Or at least the NY Times thinks so. The Wash Post isn't so sure, however. As regular followers of our Media Comparisons know, there is no "truth" ... just different news sources interpretations of "truth."
The White House on Thursday signaled the outlines of its strategy for breaking the partisan logjam holding up President Obama’s agenda, saying Democrats would move quickly to underline their commitment to fixing the broken economy and to build an election-year case against Republicans if they do not cooperate.
With Mr. Obama’s health care overhaul stalled on Capitol Hill, Rahm Emanuel, the White House chief of staff, said in an interview that Democrats would try to act first on job creation, reducing the deficit and imposing tighter regulation on banks before returning to the health measure, the president’s top priority from last year.
But Mr. Obama quickly got a taste of how difficult it would be to bring the opposition party on board.
One day after the president upbraided Congress in his State of the Union address for excessive partisanship, Senate Republicans voted en masse against a plan to require that new spending not add to the deficit (it passed anyway as all 60 members of the Democratic caucus hung together). And some Republicans peremptorily dismissed Mr. Obama’s main job-creating proposal, expressing no interest in using $30 billion in bank bailout money for business tax credits.
“I think there is a right way and a wrong way to do it, and that is not the right way,” said Senator John Cornyn, the Texas Republican heading the effort to elect more Republicans to the Senate.
On Friday, Mr. Obama will travel to Baltimore to announce specifics of his jobs plan, including a proposed $5,000 tax credit for small businesses for each new employee they hire in 2010. While there, he will address House Republicans at a retreat they are holding.
The instant Republican resistance to the jobs plan — coupled with a vote this week to kill a deficit-reduction panel that had been initiated with high bipartisan hopes — illustrated the chasm between the two parties and the difficulties Mr. Obama faces if he is serious about trying to work with an energized opposition.
Increasingly confident of their prospects after the Massachusetts Senate victory, Republicans are disinclined to give ground in policy debates and appear willing to stick with their near-unanimous opposition to major initiatives unless Democrats offer significant concessions.
“House Republicans will seize the opportunity in respectful terms, but candid and frank terms, and make it clear to the president that we have better solutions,” said Representative Mike Pence of Indiana, the chairman of the House Republican Conference.
The administration showed no signs of capitulating either, with officials saying the White House will pursue a strategy of trying to shame Republicans whenever they stand in lock-step against Mr. Obama. In an interview Thursday, Mr. Emanuel warned that Republicans would suffer politically for their opposition to the pay-as-you-go plan.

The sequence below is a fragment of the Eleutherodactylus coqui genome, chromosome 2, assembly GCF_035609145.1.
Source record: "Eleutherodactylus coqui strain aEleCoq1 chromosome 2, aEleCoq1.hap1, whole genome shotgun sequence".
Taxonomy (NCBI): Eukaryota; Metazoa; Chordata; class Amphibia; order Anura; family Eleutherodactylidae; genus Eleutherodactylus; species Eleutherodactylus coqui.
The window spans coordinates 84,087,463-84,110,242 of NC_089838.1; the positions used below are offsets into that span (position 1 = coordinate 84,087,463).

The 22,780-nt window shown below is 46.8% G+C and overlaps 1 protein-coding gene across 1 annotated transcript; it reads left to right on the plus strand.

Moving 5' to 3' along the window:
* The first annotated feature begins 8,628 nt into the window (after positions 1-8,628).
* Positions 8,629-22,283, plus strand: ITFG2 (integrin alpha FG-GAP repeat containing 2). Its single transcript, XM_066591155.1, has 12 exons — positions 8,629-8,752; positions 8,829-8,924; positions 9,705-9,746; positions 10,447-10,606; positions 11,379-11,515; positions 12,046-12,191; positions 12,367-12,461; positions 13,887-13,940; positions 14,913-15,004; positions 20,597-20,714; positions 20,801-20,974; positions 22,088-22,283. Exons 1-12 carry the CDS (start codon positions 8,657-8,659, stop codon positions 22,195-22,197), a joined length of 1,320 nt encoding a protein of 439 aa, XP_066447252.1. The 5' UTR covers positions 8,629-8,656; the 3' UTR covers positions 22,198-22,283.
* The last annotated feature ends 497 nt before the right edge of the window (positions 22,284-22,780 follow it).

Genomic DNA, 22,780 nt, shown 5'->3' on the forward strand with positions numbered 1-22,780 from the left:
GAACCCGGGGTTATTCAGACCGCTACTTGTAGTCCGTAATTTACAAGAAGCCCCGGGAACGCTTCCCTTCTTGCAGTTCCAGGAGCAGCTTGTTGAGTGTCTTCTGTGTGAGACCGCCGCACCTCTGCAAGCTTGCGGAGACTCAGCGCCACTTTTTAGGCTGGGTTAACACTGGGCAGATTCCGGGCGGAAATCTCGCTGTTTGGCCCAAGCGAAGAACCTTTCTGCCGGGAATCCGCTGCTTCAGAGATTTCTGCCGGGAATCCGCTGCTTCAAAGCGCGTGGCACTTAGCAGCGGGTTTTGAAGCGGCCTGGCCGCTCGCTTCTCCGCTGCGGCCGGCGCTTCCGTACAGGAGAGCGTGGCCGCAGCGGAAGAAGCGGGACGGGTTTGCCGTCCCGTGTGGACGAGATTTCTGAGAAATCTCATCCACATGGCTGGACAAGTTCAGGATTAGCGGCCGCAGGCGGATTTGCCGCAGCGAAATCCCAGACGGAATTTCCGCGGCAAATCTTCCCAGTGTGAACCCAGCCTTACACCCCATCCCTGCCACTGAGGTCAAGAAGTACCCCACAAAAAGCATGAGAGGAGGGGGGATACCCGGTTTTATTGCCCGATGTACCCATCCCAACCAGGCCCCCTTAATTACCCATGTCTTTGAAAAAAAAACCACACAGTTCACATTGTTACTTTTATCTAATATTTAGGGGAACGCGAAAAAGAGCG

“One party was for fiscal discipline, the other party wasn’t,” he said, previewing a message that Democrats could use in this year’s midterm elections.
Officials said they were pressing ahead with one of the more controversial items Mr. Obama laid out Wednesday night: repealing the policy barring gay men and lesbians from serving openly in the military.
Senior Pentagon officials said Defense Secretary Robert M. Gates and Adm. Mike Mullen, the chairman of the Joint Chiefs of Staff, had been in close discussions with Mr. Obama on the issue and would present the Pentagon’s initial plans for carrying out the new policy at a hearing before the Senate Armed Services Committee on Tuesday.
Changing the policy requires an act of Congress, and the officials signaled that Mr. Gates would go slowly, and that repeal of the ban was not imminent. And it could be a hard sell for the president, even among Democrats; Representative Ike Skelton of Missouri, chairman of the House Armed Services Committee, on Thursday restated his opposition to repealing the ban.
Mr. Emanuel, the chief of staff, said he hoped Congressional Democrats would take up the jobs bill next week. Then, in his view, Congress would move to the president’s plan to impose a fee on banks to help offset losses to the Troubled Asset Relief Program, the fund used to bail out banks and automakers.
Lawmakers would next deal with a financial regulatory overhaul, and then pick up where they left off on health care. “All these things start and lead to one place: J-O-B-S,” Mr. Emanuel said.
The execution, of course, will be much easier said than done. Democrats are about to lose their 60-vote supermajority in the Senate, after the recent Republican victory by Scott Brown in a special election to fill the seat held by the late Edward M. Kennedy of Massachusetts. In the Senate, Republicans have come under intense pressure from their colleagues to stay in the fold.
Even some of Mr. Obama’s allies said that given united Republican opposition, the goal of more cooperation might be out of reach. “In order to dance, you need a dance partner and there ain’t no partner out there,” Senator Bernard Sanders, a Vermont independent, noted.